Hi! I’m Zoe Roellin, an illustrator from Switzerland interested in comics, animation, interactive stories, and games—storytelling across all different kinds of media, basically.
About three years ago, I got to be part of a workshop on VR art and found myself utterly fascinated by the possibilities that VR drawing tools like Tilt Brush and Quill offered. I hadn’t really worked in 3D before, and being able to translate my approach to hand-drawn illustration into 3D, having my drawings exist in a virtual space and being able to walk around in them, felt amazing—and still does to this day.
Since then, I’ve continued to work with VR. I got to realise some interesting projects, ranging from 360° comics to illustrated VR shorts. I also do livedrawing sessions, when the opportunity arises. This summer, I got my degree and somehow managed to afford my own Oculus Rift S, so nowadays, I’m spending a lot of time exploring Oculus Quill. One thing I’m currently working on is a series of practice drawings based on some of my favourite stories across different media, which led me to the creation of this piece.
The webcomic Tiger, Tiger by Petra Nordlund tells the story of young noblewoman Ludovica, who ends up assuming her brother’s identity and stealing his ship in order to realise her dream of studying sea sponges. It’s a delightful seafaring adventure with an endearing cast and I’m continuously blown away by how good the art is (and how frequent the updates). Simply put, it’s brought me a lot of joy, so I’ve been wanting to draw some sort of tribute for awhile.
It just so happened that my idea for that tribute—a two-sided picture showing Ludovica both before and after she sets out on her journey—seemed perfectly suited for a 3D piece. 3D would allow me to afford both sides of the drawing ample space and detail. It would let the viewer interact with it, reveal the flipside themselves and discover tiny details like the sea sponge clutched in Ludo’s hand.
I usually like doing all the rough sketching and general brainstorming that precede a 3D piece on paper, but in this case, I already had a fairly clear idea of what I wanted the drawing to look like and was able to use pages of the comic for reference. My main concern now was getting a feeling for the scale and composition of my drawing, so I drew a quick and messy sketch directly in Quill. I didn’t bother getting too detailed—Quill gives you plenty of room to adjust and bend things after you’ve drawn them.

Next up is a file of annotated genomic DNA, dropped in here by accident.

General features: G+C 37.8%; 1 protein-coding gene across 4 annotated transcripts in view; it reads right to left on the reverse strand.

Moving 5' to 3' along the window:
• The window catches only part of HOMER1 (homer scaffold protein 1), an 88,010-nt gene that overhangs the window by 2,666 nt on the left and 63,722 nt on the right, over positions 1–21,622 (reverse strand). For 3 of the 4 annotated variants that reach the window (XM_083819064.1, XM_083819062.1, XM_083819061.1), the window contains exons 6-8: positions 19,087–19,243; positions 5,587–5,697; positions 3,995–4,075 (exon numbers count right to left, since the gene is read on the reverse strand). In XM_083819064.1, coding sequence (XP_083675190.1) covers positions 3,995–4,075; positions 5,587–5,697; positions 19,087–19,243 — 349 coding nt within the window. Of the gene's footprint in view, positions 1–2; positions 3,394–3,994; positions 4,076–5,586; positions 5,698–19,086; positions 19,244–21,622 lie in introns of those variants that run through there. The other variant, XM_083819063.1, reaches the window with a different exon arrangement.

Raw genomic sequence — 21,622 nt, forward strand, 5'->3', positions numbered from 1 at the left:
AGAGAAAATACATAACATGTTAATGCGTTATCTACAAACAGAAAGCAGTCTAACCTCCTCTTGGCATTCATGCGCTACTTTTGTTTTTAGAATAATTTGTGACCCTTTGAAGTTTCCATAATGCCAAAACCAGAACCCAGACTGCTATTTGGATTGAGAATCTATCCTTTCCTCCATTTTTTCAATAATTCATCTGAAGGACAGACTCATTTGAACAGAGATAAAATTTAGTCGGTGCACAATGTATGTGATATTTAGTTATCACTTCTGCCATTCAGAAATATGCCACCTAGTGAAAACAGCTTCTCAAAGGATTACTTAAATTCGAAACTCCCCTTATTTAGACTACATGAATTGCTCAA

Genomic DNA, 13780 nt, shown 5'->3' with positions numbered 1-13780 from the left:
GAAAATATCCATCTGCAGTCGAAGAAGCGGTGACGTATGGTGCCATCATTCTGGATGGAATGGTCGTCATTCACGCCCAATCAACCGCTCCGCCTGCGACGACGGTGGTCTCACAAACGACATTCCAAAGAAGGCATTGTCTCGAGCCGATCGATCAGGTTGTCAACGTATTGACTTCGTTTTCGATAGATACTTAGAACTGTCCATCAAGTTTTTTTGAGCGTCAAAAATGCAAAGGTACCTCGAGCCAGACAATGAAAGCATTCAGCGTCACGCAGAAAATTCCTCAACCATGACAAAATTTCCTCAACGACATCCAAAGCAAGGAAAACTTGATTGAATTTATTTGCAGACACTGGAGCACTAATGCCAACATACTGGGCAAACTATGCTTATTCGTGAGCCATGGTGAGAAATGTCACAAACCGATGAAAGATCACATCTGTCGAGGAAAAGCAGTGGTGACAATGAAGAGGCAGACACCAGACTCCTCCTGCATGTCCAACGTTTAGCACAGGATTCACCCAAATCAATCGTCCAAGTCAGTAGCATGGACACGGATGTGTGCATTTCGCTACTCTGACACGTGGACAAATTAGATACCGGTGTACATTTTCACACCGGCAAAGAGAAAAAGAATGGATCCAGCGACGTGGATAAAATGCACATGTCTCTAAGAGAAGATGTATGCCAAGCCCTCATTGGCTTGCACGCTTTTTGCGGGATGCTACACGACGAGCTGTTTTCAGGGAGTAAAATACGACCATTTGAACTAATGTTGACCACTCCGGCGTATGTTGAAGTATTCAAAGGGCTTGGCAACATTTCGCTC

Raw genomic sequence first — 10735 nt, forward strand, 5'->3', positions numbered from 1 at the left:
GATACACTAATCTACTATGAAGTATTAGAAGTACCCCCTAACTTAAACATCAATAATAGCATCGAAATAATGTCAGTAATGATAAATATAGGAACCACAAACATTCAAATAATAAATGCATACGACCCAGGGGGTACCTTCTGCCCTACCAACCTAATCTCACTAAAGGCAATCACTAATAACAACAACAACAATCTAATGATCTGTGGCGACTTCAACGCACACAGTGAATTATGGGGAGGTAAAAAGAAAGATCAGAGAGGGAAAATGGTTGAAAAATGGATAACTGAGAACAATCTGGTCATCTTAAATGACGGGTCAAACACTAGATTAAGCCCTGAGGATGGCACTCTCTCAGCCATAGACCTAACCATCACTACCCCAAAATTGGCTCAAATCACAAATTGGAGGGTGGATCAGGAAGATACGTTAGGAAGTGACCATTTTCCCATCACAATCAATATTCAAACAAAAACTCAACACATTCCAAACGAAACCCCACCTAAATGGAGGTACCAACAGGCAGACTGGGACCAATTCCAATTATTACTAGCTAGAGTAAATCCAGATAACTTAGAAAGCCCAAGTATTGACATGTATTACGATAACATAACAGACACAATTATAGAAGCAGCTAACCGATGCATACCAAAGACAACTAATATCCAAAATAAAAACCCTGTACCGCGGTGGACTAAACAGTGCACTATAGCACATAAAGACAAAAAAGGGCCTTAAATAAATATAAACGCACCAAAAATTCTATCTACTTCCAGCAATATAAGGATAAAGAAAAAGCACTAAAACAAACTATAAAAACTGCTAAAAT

I really wanted the two sides of the drawing to flow into each other, tying them together and leading the eye from one to the other. I arranged everything in a vaguely spherical shape, making the model compact and easy to rotate without elements of it leaving the screen.
When drawing/modeling complex shapes in 3D, I’ve learned to work from the bottom up, starting with the rough, basic shapes and slowly layering on more detail—a pretty standard approach to modeling, I’m sure, but when I first started out, I felt tempted to start by drawing the lineart, then filling in the colors underneath, much like I’d approach a 2D drawing, which made it a lot harder to get the proportions right. When creating those basic shapes, Daniel Peixe’s tutorial on creating smooth shapes in Quill has been a big help. Spheres like the base for Ludovica’s head are actually made up of many individual brushstrokes, duplicated and rotated around a central axis. This allows for smoother deforming and coloring in Quill.
Since I’d set out to create a very detailed piece with a lot of repeating elements, I also made generous use of the duplicate function, adjusting and bending each duplicated shape with the move tool to fit the composition.
Details, Color, and Light
Next, I started layering on the details, which was the most time-consuming part of the process. I wanted to combine the flatly colored shapes with light, flowing lines to make use of Quill’s strengths and go for an illustration-like aesthetic. I also really liked the idea of a limited color palette, having the warm, dusty beige shift to a brilliant white that merges with the background, alluding to the wide-open sea and bright horizons Ludovica is drawn to.
Quill doesn’t have lighting options, so all the light is hand-drawn. I lightened or darkened existing shapes using the color modification tool to apply soft beige and white on overlay or multiply mode and also drew in some additional highlights with short, round strokes.
If you want to know what all of this looks like in action, here’s a video of me drawing and adding some of the corals to the backside of the piece:
Finally, I exported the drawing and uploaded it. Sketchfab works great with Quill, letting you easily import your drawing—including animations, which I haven’t used in this piece but experimented with in some other Quill drawings. I also made some contrast and saturation adjustments after uploading and added a bloom effect, which I’d been planning to do for a while.
Another thing I’ve recently started doing: taking short videos of my models for social media using my phone and the Sketchfab app on my iPad. I think seeing how I interact with the drawing on a touchscreen gives the viewers a better feeling for the model and hopefully makes them want to give it a whirl themselves. It also makes for a neat little moment of surprise when a seemingly 2D piece turns out to be 3D.
That’s it! Thank you very much for reading this, and thanks to the Sketchfab team for letting me write about my process. I hope it has been interesting and I’m always happy to answer further questions. If you’d like to keep up with my work, you can follow me on Twitter or Instagram. For my next Quill piece, I want to delve further into animation, specifically character animation. I also want to see if I can translate a small 360° comic and upload it here.